News Releases

November 25, 2016

NBCC alumnus’ research project wins first place in national competition

Study explores impacts of blueberry agriculture on Tabusintac Watershed

FREDERICTON – When Vlad Trajkovic took a summer job with the Tabusintac Watershed Association, he didn’t know it would inspire an award-winning research project.

In early October, the Canadian Technology Accreditation Board announced that Trajkovic, a graduate of the Environmental Technology program at NBCC Miramichi Campus, had placed first in the 2016 National Applied Research / Technology Report Contest.

His project was conducted in 2015/2016 and explores the potential impacts of blueberry agriculture on the Tabusintac Watershed using advanced modeling and in-depth statistical analysis.

New Brunswick has ideal conditions to grow blueberries and is home to many of Canada’s top blueberry growers. The New Brunswick Economic Growth Plan predicts that the province will soon be the largest producer of blueberries in the world. With this type of growth, community members are concerned about risks to health and the environment, says Trajkovic.

Using a framework called the Canadian Aquatic Biomonitoring Network (CABIN) developed by Environment Canada, he measured and compared data findings from the Tabusintac Watershed to ecosystem conditions across Canada. Based on all aspects of the CABIN protocol, his study determined that local blueberry agriculture has not impacted the Tabusintac River. His study did find evidence to indicate the Tabusintac has been slightly impacted by human activity. The study recommends ongoing sampling of the Tabusintac CABIN sites annually, and further analysis of river organisms.

The award also includes a $1,000 prize. He has found the experience to be rewarding in many ways as he has learned more than he expected about research and data. “At NBCC, you learn the theory, then you go do it. That’s what I like about NBCC. The instructors are phenomenal, they help you every step of the way – they don’t leave you hanging,” said Trajkovic.

He is appreciative of his instructors, particularly Linwood Dunham, Sara Lloyd and Danielle Manuel, for their support along the way. “All of those teachers inspired me to reach heights I never thought I could.”

“Over his two years with us, Vlad demonstrated a strong desire to learn and go above and beyond what was expected,” said Linwood Dunham, Instructor, Environmental Technology. “This was demonstrated in Vlad’s research as we provided basic guidance during the project and he took that information and ultimately created one of the best research reports we’ve seen in the program. We’re so proud to see such a well-deserving student receive this honour.”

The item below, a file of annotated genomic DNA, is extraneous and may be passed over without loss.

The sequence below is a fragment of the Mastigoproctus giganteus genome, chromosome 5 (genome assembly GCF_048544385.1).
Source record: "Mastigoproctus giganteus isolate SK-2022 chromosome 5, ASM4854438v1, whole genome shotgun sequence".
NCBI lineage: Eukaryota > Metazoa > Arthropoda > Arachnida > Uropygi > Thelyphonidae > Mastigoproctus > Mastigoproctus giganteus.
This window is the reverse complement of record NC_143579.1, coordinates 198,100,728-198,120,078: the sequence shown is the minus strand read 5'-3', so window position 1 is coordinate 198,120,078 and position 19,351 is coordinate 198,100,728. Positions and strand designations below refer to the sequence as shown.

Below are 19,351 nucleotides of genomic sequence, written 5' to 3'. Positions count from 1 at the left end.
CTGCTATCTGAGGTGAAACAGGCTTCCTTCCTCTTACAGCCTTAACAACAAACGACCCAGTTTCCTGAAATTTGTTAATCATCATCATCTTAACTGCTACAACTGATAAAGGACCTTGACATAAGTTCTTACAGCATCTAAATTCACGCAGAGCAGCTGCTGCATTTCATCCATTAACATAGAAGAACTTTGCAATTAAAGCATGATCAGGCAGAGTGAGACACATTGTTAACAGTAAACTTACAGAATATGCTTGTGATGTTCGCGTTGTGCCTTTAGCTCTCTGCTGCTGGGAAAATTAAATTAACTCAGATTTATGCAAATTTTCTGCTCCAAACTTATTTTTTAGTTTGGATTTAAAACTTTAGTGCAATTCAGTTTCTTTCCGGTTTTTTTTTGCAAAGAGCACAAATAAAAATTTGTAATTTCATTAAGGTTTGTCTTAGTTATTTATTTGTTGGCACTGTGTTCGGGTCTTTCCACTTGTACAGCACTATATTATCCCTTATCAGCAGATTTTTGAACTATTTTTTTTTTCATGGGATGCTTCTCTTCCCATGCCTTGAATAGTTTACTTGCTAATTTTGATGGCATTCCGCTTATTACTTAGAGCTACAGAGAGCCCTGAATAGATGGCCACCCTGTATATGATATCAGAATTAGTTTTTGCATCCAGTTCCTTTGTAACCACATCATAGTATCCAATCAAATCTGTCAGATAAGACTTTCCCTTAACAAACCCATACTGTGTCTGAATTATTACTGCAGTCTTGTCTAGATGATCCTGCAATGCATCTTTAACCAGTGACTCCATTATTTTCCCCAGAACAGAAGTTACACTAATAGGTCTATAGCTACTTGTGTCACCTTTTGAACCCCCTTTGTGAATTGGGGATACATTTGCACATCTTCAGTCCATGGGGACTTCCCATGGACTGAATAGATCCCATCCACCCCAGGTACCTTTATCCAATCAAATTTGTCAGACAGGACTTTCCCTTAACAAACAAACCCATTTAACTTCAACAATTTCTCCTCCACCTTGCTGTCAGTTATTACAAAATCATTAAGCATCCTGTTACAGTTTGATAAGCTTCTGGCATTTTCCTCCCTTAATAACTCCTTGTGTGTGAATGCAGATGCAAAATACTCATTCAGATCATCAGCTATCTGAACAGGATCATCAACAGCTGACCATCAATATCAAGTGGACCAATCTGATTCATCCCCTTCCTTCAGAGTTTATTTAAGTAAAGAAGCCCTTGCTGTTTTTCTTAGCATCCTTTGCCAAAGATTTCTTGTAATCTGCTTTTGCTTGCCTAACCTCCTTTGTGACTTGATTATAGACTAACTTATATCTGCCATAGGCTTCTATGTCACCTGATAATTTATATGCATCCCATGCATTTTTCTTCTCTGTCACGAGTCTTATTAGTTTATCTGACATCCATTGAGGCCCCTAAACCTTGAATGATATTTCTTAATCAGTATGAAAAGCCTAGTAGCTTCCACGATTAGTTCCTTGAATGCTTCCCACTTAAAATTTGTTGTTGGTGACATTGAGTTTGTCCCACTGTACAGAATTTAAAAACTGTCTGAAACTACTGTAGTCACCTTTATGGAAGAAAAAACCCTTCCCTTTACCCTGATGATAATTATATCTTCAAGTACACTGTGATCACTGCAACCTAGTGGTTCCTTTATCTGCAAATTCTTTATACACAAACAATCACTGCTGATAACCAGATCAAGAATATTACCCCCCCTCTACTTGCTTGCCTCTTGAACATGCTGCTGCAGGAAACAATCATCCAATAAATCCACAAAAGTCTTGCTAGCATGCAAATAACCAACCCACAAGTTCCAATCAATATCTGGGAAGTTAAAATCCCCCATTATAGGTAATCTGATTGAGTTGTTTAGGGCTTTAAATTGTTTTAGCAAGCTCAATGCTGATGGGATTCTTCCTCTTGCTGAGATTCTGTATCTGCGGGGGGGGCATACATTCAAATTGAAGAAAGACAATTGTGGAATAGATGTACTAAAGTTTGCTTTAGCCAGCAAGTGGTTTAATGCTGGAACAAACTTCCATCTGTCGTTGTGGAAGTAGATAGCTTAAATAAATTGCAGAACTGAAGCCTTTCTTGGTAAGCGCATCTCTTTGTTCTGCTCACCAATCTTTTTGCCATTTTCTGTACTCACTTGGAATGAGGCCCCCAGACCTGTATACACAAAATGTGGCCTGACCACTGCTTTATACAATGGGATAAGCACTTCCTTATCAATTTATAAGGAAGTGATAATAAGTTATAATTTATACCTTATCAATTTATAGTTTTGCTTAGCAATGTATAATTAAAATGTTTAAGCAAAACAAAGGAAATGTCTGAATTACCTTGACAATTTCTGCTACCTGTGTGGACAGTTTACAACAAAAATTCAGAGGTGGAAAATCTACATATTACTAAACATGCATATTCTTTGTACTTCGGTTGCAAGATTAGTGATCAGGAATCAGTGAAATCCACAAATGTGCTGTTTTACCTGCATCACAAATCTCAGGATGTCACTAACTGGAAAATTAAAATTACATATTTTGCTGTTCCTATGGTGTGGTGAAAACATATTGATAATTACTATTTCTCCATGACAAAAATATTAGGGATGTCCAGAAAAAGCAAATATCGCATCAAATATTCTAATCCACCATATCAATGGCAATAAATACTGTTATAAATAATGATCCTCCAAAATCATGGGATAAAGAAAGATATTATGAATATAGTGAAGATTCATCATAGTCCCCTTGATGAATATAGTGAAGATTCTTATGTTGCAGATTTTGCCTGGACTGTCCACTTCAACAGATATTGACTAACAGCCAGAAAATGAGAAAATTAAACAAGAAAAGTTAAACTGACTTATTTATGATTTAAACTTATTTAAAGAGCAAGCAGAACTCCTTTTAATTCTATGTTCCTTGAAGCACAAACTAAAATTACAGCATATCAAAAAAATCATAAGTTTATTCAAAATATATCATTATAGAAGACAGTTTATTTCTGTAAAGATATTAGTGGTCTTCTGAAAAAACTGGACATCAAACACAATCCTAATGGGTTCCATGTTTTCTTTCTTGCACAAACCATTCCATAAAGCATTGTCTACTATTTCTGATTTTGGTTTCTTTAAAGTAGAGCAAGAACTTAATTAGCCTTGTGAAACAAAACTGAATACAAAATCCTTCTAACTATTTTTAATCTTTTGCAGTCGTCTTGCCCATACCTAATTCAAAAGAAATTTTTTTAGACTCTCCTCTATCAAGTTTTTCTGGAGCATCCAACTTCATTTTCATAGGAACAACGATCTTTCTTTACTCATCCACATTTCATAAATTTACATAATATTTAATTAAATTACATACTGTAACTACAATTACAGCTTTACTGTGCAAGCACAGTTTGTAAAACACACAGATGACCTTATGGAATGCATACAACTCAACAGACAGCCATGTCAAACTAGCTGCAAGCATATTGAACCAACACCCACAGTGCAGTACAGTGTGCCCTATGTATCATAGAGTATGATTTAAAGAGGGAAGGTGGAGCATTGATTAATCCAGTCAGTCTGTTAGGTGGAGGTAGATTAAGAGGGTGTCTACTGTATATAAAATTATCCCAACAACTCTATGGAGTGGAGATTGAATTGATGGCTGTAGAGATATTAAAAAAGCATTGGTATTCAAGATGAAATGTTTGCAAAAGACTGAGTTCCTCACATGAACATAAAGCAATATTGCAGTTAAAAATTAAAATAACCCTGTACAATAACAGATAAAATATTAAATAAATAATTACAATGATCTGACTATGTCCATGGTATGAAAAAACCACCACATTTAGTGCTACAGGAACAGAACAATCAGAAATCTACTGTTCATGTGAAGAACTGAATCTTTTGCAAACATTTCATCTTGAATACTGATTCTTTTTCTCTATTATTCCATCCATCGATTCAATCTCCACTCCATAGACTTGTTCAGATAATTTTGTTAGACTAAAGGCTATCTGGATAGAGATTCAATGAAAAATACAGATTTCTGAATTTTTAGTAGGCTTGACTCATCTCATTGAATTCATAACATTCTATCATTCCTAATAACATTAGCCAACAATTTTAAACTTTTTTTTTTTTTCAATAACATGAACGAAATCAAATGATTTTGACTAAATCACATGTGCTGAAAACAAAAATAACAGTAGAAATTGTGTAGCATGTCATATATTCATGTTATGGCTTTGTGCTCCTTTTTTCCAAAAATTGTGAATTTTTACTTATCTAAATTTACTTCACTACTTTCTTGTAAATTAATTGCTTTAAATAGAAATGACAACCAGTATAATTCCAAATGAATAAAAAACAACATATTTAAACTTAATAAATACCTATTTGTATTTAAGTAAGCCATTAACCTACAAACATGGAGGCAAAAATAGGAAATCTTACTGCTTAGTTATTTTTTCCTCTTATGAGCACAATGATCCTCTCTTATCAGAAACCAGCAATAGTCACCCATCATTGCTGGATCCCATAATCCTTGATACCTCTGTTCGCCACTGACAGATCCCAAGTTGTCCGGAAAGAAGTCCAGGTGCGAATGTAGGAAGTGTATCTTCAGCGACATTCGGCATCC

After graduation, Trajkovic took the summer off to relax. When he started his job search, he was offered a position within two days. He is currently employed as an environmental technologist with Dillon Consulting in Fredericton.

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Media contacts:
Michelle Willcott
Communications Officer, NBCC
506.453.8194 | 506.440.9105 (cell)
michelle.willcott@nbcc.ca

Backgrounder

About CABIN

  • Developed by Environment Canada, the Canadian Aquatic Biomonitoring Network (CABIN) is a standardized sampling protocol that assesses the health of freshwater ecosystems.
  • CABIN uses various methods for measuring the water quality of freshwater rivers and streams such as analyzing benthic macroinvertebrate taxa, water chemistry, and river characteristics.

About the study

  • An aquatic ecosystem is composed of physical and chemical components as well as biological communities that can become unbalanced from natural or anthropogenic factors.
  • The adverse effects of an ecosystem depend on site-specific biological, chemical and physical characteristics, and it is necessary to monitor these features to determine the effect of human influence on an aquatic ecosystem (Hanson-Lee, N/D); therefore, the Canadian Aquatic Biomonitoring Network protocol was used to determine if blueberry agriculture has impacted the Tabusintac River.
  • Based on all aspect of the CABIN protocol, it has been determined that the Tabusintac blueberry agriculture has not impacted the Tabusintac river; although, evidence of excessive sedimentation near local fording site and benthic taxonomic compositions indicate the Tabusintac has been slightly impacted by human activity.
  • Recommendations were made to continue sampling the Tabusintac CABIN sites annually, and to look at the invertebrate taxonomic compositions closely for a further in-depth analysis.